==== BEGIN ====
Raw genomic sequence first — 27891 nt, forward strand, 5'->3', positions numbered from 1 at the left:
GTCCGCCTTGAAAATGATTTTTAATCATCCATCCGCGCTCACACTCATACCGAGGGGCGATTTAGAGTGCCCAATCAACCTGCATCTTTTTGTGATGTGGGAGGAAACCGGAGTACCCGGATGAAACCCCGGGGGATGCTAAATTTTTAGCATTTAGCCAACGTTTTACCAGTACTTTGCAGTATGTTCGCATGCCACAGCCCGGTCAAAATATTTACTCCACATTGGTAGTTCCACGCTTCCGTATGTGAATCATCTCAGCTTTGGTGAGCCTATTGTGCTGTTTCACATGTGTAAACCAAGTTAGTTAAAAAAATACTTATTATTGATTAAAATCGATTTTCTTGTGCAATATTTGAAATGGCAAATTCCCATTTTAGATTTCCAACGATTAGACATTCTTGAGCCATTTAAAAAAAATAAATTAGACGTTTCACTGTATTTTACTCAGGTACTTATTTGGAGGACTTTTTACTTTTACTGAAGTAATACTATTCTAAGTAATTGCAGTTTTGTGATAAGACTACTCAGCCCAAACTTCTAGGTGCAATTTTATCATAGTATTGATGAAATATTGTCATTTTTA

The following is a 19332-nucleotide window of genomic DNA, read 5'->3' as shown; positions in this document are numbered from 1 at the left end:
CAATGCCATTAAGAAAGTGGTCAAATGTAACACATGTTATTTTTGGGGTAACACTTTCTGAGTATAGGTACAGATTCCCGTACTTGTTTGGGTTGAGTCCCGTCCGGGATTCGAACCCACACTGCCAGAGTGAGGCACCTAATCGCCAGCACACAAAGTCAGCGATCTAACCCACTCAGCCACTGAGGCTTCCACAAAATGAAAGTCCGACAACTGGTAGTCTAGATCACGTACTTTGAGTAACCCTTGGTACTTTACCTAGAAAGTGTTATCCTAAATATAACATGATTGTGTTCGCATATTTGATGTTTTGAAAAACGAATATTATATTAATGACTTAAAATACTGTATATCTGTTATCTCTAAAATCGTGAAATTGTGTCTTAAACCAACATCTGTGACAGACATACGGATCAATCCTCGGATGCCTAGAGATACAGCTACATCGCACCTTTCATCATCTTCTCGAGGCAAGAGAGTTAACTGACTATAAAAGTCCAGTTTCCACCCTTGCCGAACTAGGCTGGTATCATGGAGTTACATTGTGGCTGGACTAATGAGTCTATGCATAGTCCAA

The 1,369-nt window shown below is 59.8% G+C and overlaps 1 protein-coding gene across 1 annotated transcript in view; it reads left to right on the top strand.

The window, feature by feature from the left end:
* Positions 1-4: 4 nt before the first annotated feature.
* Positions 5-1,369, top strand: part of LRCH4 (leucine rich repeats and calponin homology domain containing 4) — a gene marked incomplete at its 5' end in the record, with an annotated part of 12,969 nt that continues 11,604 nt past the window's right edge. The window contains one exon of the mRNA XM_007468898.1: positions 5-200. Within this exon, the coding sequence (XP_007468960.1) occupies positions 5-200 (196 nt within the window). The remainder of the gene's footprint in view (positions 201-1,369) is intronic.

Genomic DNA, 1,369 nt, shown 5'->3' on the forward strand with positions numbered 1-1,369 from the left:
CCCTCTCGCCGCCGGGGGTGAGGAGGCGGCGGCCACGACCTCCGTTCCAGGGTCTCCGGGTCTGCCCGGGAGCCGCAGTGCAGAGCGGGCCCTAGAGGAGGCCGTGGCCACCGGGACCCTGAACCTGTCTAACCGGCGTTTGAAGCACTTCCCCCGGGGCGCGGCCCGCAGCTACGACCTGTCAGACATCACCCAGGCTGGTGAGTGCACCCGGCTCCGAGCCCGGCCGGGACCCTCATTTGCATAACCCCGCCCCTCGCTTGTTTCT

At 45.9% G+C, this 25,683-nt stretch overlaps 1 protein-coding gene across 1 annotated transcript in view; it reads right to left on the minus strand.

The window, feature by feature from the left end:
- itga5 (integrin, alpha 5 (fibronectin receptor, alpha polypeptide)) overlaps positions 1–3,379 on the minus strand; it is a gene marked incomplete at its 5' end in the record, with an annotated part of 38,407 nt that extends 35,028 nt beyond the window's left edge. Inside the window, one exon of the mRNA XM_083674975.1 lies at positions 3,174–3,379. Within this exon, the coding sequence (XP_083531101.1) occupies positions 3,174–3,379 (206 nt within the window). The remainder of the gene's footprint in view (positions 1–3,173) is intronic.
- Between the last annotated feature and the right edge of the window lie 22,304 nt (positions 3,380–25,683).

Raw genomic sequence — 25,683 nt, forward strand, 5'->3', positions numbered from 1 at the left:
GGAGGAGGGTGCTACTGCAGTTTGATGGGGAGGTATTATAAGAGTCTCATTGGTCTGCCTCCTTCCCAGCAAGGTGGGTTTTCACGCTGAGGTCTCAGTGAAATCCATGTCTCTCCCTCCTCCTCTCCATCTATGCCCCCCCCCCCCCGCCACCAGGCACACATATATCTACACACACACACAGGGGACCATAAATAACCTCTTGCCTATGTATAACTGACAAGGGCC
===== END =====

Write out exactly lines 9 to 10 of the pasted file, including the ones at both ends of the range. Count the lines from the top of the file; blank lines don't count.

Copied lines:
Genomic DNA, 1,369 nt, shown 5'->3' on the forward strand with positions numbered 1-1,369 from the left:
CCCTCTCGCCGCCGGGGGTGAGGAGGCGGCGGCCACGACCTCCGTTCCAGGGTCTCCGGGTCTGCCCGGGAGCCGCAGTGCAGAGCGGGCCCTAGAGGAGGCCGTGGCCACCGGGACCCTGAACCTGTCTAACCGGCGTTTGAAGCACTTCCCCCGGGGCGCGGCCCGCAGCTACGACCTGTCAGACATCACCCAGGCTGGTGAGTGCACCCGGCTCCGAGCCCGGCCGGGACCCTCATTTGCATAACCCCGCCCCTCGCTTGTTTCT